For additional information:
- FAQs About COVID-19 Vaccination (CDC)
- Understanding COVID-19 mRNA Vaccines (CDC)
- What is Emergency Use Authorization? (FDA)
Vaccine Records: You will receive a vaccination record that shows which vaccine you received and when so you are able to track which vaccine you need for your second dose and when you will need to receive the second dose.
Q: Why do I need an appointment for a COVID-19 vaccine? Why can’t I walk in the way I do for a flu shot?
- The COVID-19 vaccine doses are packaged in vials of 5 (Pfizer) and 10 (Moderna). Once the vial is opened, it must be used within a matter of hours.
- Current vaccine supply is limited. Oscar Medical Center is committed to zero wasted doses of this life-saving vaccine.
- Rarely, severe reactions have been reported with the COVID-19 vaccine. You must be monitored by a physician for 15-30 minutes in a socially distanced holding area after you receive your dose.
Q: What if I have had a recent positive test or symptoms of COVID-19?
A: Defer vaccination until the isolation period has ended to avoid exposing healthcare personnel or other persons during vaccination visit. The CDC says, “Vaccination should be deferred until recovery from acute illness (if person had symptoms) and criteria have been met to discontinue isolation.”
Q: What if I have already had COVID-19 and have recovered?
A: If you have recovered from a prior case of COVID-19, you are still eligible to get the vaccine once your quarantine period concludes. Guidance from CDC indicates that “vaccination should be offered to persons regardless of history of prior symptomatic or asymptomatic SARS-CoV-2 infection.” If your confirmed infection was within 90 days you may choose to postpone immunization.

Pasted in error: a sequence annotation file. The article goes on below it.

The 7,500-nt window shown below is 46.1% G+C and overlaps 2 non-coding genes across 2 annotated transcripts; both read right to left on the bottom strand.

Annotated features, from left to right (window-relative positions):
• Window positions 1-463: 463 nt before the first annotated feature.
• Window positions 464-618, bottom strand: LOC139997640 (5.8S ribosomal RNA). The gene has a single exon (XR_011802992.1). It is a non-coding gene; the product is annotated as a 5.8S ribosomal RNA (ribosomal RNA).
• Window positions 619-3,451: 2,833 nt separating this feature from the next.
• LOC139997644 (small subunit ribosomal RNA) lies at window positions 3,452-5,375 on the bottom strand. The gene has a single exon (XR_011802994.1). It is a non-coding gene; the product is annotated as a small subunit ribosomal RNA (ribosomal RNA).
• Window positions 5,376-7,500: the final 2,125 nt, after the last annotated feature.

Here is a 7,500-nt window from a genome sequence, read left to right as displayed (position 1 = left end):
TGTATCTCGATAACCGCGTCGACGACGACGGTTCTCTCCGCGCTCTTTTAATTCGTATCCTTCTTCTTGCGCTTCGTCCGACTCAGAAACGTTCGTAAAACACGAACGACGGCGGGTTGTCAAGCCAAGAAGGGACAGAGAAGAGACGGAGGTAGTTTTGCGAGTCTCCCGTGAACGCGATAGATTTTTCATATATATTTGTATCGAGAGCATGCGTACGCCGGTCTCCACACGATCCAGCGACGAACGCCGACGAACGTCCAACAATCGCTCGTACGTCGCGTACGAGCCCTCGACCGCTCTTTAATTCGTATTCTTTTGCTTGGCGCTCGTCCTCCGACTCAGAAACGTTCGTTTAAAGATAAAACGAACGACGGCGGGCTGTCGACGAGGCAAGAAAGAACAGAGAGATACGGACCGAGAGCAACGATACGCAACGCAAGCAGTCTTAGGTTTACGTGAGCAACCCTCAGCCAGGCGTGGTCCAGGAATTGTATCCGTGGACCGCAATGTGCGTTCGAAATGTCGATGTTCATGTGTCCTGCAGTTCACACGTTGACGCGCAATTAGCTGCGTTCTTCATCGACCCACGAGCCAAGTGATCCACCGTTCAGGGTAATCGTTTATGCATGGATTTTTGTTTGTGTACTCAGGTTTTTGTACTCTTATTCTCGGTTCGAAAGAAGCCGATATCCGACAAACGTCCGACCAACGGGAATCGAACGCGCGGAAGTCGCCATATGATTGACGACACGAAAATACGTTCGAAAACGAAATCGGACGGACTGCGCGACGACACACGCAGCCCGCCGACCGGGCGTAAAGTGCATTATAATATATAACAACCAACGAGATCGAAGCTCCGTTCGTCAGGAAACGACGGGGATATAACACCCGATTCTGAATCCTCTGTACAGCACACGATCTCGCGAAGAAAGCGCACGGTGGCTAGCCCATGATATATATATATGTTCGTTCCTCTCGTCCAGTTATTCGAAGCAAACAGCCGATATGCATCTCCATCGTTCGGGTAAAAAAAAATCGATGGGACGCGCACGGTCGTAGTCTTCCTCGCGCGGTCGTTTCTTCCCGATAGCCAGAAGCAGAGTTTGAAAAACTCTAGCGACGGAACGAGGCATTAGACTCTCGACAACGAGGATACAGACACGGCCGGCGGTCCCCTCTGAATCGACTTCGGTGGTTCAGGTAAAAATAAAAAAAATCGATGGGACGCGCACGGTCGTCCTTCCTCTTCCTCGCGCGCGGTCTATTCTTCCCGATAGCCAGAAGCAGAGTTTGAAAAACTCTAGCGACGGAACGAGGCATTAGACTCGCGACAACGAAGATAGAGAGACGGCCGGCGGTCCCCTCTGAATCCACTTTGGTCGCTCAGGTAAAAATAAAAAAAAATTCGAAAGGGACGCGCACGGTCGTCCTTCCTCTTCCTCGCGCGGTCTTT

Q: What if I work in a medical office, but don’t work in a hospital setting, are my staff and I eligible?
Q: What if I am currently part of a double-blind COVID-19 Vaccine Study, should I sign up?
A: Please defer vaccination and check with the administrators of the research study first to ensure you will not compromise results of the research.
Q: Can I get the vaccine if I already had COVID and/or have antibodies?
A: You should still get vaccinated, as we know that not everyone who has had COVID develops antibodies, we don’t know whether all antibodies are protective, and we don’t know how long any protection lasts.
Q: Can I get the vaccine if I recently was exposed to COVID?
A: Defer your vaccination until after the 14-day incubation period from your test and remain asymptomatic to get vaccinated. Consult your healthcare provider on when you can receive the vaccine.
Q: Can I get the vaccine if I am experiencing COVID symptoms?
A: If you are experiencing COVID symptoms, please consult your physician.
Q: How much is the vaccine?
A: The vaccine itself is a federally funded resource, and no patient will be charged for the vaccine itself. We administer the vaccine in our office under the supervision of a physician and/or nurse practitioner to monitor for side effects.
Q: When will I get the second dose?
A: Two doses of vaccine are needed at a minimum of 3 to 4 weeks apart. You will be asked to schedule your second dose when you receive your first dose to ensure you get maximum protection.
If you have general questions about COVID-19 vaccine, please see our FAQs. If you have specific questions related to the pre-screening process for Phase 1a+, please call the Department of Public Health (470) 355-2340.